Dowdell’s death triggered several days of sporadic violence, including snipers firing at police cars and fire trucks.
Four days after Dowdell’s death, Rice, 18, was shot and killed during a confrontation between students and police outside the Gaslight Tavern, 13th Street and Oread Avenue.
According to witnesses, Rice was an innocent bystander.
Death awakens change
Rusty Monhollon, historian and author of “Is this America? The Sixties in Lawrence, Kansas,” said Dowdell’s death forced Lawrence, then a quaint Midwestern college town, to confront the racism that had kept its black and white communities separate and unequal for as long as anyone could remember.
“What happened was a wake-up call,” Monhollon said in a 2002 interview with the Journal-World. “People finally started to realize that they had some very serious problems on their hands — but that a lot of these problems could be solved with some basic communication.”
In August 1970, the Lawrence Chamber of Commerce created a task force aimed at finding ways to improve relations between police and the community at-large. At the same time, the Lawrence City Commission brought in the Menninger Foundation to build bridges between the different communities within the city.
Later that fall and winter, KU officials opened discussions with black students leaders, eventually agreeing to start the department of African-American studies and the Office of Minority Affairs.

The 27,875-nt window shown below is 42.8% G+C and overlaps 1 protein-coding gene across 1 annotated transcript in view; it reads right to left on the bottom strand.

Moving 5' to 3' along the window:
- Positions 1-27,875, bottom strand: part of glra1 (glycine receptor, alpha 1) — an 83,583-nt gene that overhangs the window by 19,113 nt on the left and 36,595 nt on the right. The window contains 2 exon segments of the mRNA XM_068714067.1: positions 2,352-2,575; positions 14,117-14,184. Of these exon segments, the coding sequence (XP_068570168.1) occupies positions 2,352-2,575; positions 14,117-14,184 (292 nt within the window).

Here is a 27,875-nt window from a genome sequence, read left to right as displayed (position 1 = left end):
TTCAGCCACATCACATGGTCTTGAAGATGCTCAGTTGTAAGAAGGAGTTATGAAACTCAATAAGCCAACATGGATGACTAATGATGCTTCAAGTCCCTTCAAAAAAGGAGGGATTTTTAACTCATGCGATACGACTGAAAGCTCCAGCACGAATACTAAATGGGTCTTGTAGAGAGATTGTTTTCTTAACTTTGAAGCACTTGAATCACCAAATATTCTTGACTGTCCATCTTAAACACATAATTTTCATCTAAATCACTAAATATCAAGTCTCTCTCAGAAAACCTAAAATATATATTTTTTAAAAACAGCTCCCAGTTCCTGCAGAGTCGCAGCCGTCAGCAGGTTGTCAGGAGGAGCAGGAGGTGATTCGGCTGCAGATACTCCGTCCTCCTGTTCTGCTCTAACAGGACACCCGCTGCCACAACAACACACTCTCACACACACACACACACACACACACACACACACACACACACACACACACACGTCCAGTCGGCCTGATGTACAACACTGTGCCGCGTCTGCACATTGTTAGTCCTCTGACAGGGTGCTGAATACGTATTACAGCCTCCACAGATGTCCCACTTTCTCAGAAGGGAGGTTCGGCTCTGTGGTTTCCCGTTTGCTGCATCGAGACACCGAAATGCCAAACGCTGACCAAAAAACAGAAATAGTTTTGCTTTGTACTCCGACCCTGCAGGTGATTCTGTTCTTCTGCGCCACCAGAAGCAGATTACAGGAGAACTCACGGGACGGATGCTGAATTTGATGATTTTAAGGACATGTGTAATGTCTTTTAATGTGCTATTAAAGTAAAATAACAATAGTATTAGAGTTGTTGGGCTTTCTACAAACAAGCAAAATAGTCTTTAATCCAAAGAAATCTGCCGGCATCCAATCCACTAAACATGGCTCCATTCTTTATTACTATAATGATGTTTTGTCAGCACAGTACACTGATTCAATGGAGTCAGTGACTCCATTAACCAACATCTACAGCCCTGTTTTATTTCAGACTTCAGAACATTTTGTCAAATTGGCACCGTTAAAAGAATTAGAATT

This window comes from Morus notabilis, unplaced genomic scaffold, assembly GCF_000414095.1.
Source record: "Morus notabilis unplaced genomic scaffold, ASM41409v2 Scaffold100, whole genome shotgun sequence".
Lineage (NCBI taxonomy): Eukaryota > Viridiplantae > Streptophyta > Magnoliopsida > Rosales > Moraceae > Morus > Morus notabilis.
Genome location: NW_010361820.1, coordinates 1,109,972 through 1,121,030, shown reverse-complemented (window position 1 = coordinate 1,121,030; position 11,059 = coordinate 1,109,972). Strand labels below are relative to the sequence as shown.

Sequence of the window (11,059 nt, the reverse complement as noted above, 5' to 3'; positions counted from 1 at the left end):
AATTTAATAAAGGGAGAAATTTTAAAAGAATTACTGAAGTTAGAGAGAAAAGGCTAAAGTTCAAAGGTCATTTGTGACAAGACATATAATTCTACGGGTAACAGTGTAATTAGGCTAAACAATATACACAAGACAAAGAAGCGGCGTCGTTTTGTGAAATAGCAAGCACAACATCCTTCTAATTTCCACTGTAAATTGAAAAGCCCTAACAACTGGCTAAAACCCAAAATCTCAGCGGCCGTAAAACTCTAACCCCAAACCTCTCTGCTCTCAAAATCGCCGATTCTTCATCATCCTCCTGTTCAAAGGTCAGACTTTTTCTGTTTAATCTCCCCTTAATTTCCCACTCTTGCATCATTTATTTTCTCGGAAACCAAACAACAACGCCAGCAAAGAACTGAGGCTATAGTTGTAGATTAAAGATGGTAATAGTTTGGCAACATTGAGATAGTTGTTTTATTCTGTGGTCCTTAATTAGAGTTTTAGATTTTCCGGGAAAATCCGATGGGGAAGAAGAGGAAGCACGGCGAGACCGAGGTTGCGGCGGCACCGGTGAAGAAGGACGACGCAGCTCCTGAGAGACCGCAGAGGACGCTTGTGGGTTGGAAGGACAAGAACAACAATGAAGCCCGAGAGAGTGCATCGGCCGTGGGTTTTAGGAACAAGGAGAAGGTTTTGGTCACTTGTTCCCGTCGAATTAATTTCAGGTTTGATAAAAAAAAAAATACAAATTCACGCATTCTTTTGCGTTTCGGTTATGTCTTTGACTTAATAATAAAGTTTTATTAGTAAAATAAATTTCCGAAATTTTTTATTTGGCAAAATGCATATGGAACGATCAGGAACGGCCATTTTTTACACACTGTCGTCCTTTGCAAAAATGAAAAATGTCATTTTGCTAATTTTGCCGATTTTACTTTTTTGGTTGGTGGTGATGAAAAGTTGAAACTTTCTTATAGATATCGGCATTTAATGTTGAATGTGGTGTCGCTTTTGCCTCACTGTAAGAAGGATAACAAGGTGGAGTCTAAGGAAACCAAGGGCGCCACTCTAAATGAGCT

“By itself, Rick Dowdell’s death did not change Lawrence,” Jesse Milan, president of the Kansas State Conference of Branches of the National Association for the Advancement of Colored People, said in a 2002 interview.
“Things were in place to make things happen before Rick Dowdell was killed, and they remained in place after he was killed. It’s not like we were dormant,” he said. “But his death became an awakening factor — awakening to the fact that nothing good ever comes out of violence. Violence only begets violence.”
Benefits to KU
The unrest left its mark on KU.
“It put us on the map,” said Wayne Sailor, who published the Lawrence-based underground newspapers, Reconstruction and Vortex, from 1969 to 1971.
“KU stood out as a place in the center of the country, in the heartland — where it was clear that people were paying attention to what was going on in the world and were using their right to dissent,” he said.
“We became an intellectual center for progressive thinking that allowed the university to attract a level of scholarship from outside the state –faculty and students — that fueled its ascendancy to the stature it enjoyed into the 1980s and 1990s,” said Sailor, now a special education professor at KU.
“If we hadn’t gone through all that we did, we’d be just another college basketball town.”